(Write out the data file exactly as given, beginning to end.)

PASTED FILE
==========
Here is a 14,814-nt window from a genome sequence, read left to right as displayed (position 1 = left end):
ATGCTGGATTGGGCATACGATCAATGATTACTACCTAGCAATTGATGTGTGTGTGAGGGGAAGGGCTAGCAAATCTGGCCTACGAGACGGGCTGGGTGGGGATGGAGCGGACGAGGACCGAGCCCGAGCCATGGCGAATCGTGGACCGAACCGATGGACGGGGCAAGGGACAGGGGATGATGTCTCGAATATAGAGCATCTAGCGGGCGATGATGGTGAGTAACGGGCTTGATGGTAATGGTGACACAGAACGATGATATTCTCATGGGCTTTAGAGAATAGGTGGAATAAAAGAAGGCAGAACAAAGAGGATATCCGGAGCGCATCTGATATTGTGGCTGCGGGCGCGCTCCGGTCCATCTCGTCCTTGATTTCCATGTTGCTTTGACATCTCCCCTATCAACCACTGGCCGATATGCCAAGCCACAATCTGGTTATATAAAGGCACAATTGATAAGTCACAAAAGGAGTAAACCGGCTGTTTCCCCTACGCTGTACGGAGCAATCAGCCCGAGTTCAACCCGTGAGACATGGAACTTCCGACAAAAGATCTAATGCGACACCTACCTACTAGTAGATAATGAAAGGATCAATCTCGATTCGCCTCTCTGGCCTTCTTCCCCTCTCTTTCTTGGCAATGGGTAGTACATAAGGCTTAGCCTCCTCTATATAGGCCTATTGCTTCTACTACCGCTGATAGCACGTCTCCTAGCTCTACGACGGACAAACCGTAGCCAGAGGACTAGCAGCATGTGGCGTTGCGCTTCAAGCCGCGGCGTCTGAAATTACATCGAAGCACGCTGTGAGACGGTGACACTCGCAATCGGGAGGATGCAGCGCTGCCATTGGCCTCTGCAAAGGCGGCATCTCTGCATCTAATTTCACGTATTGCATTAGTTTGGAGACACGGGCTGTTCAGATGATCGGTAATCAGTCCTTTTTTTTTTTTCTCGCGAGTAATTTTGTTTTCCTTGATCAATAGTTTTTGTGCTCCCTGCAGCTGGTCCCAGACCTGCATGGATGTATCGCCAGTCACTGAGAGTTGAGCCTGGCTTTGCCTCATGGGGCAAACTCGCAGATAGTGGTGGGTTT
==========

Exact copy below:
Here is a 14,814-nt window from a genome sequence, read left to right as displayed (position 1 = left end):
ATGCTGGATTGGGCATACGATCAATGATTACTACCTAGCAATTGATGTGTGTGTGAGGGGAAGGGCTAGCAAATCTGGCCTACGAGACGGGCTGGGTGGGGATGGAGCGGACGAGGACCGAGCCCGAGCCATGGCGAATCGTGGACCGAACCGATGGACGGGGCAAGGGACAGGGGATGATGTCTCGAATATAGAGCATCTAGCGGGCGATGATGGTGAGTAACGGGCTTGATGGTAATGGTGACACAGAACGATGATATTCTCATGGGCTTTAGAGAATAGGTGGAATAAAAGAAGGCAGAACAAAGAGGATATCCGGAGCGCATCTGATATTGTGGCTGCGGGCGCGCTCCGGTCCATCTCGTCCTTGATTTCCATGTTGCTTTGACATCTCCCCTATCAACCACTGGCCGATATGCCAAGCCACAATCTGGTTATATAAAGGCACAATTGATAAGTCACAAAAGGAGTAAACCGGCTGTTTCCCCTACGCTGTACGGAGCAATCAGCCCGAGTTCAACCCGTGAGACATGGAACTTCCGACAAAAGATCTAATGCGACACCTACCTACTAGTAGATAATGAAAGGATCAATCTCGATTCGCCTCTCTGGCCTTCTTCCCCTCTCTTTCTTGGCAATGGGTAGTACATAAGGCTTAGCCTCCTCTATATAGGCCTATTGCTTCTACTACCGCTGATAGCACGTCTCCTAGCTCTACGACGGACAAACCGTAGCCAGAGGACTAGCAGCATGTGGCGTTGCGCTTCAAGCCGCGGCGTCTGAAATTACATCGAAGCACGCTGTGAGACGGTGACACTCGCAATCGGGAGGATGCAGCGCTGCCATTGGCCTCTGCAAAGGCGGCATCTCTGCATCTAATTTCACGTATTGCATTAGTTTGGAGACACGGGCTGTTCAGATGATCGGTAATCAGTCCTTTTTTTTTTTTCTCGCGAGTAATTTTGTTTTCCTTGATCAATAGTTTTTGTGCTCCCTGCAGCTGGTCCCAGACCTGCATGGATGTATCGCCAGTCACTGAGAGTTGAGCCTGGCTTTGCCTCATGGGGCAAACTCGCAGATAGTGGTGGGTTT